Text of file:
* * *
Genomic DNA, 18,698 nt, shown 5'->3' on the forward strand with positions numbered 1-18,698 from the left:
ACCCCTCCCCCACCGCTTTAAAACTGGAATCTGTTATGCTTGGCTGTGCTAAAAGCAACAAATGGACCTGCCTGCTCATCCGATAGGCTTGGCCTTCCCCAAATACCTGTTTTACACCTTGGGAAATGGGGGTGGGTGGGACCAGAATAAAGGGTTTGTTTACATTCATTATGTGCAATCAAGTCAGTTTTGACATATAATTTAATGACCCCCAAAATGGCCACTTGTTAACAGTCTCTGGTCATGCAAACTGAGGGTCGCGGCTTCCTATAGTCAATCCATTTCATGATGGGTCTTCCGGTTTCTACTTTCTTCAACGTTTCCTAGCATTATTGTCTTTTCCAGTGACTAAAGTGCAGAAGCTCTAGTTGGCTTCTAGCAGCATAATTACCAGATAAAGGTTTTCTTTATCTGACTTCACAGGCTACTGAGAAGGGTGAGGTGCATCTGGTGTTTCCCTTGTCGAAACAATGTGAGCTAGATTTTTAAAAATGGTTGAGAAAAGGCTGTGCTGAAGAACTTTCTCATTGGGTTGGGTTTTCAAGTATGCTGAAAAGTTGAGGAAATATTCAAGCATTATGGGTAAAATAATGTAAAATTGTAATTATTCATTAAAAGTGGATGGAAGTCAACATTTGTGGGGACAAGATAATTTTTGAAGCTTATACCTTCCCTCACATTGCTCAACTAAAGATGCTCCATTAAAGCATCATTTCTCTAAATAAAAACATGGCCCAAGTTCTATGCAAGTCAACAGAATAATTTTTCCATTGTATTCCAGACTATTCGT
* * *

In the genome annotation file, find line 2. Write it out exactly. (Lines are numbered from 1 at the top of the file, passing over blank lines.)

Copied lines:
ACCCCTCCCCCACCGCTTTAAAACTGGAATCTGTTATGCTTGGCTGTGCTAAAAGCAACAAATGGACCTGCCTGCTCATCCGATAGGCTTGGCCTTCCCCAAATACCTGTTTTACACCTTGGGAAATGGGGGTGGGTGGGACCAGAATAAAGGGTTTGTTTACATTCATTATGTGCAATCAAGTCAGTTTTGACATATAATTTAATGACCCCCAAAATGGCCACTTGTTAACAGTCTCTGGTCATGCAAACTGAGGGTCGCGGCTTCCTATAGTCAATCCATTTCATGATGGGTCTTCCGGTTTCTACTTTCTTCAACGTTTCCTAGCATTATTGTCTTTTCCAGTGACTAAAGTGCAGAAGCTCTAGTTGGCTTCTAGCAGCATAATTACCAGATAAAGGTTTTCTTTATCTGACTTCACAGGCTACTGAGAAGGGTGAGGTGCATCTGGTGTTTCCCTTGTCGAAACAATGTGAGCTAGATTTTTAAAAATGGTTGAGAAAAGGCTGTGCTGAAGAACTTTCTCATTGGGTTGGGTTTTCAAGTATGCTGAAAAGTTGAGGAAATATTCAAGCATTATGGGTAAAATAATGTAAAATTGTAATTATTCATTAAAAGTGGATGGAAGTCAACATTTGTGGGGACAAGATAATTTTTGAAGCTTATACCTTCCCTCACATTGCTCAACTAAAGATGCTCCATTAAAGCATCATTTCTCTAAATAAAAACATGGCCCAAGTTCTATGCAAGTCAACAGAATAATTTTTCCATTGTATTCCAGACTATTCGT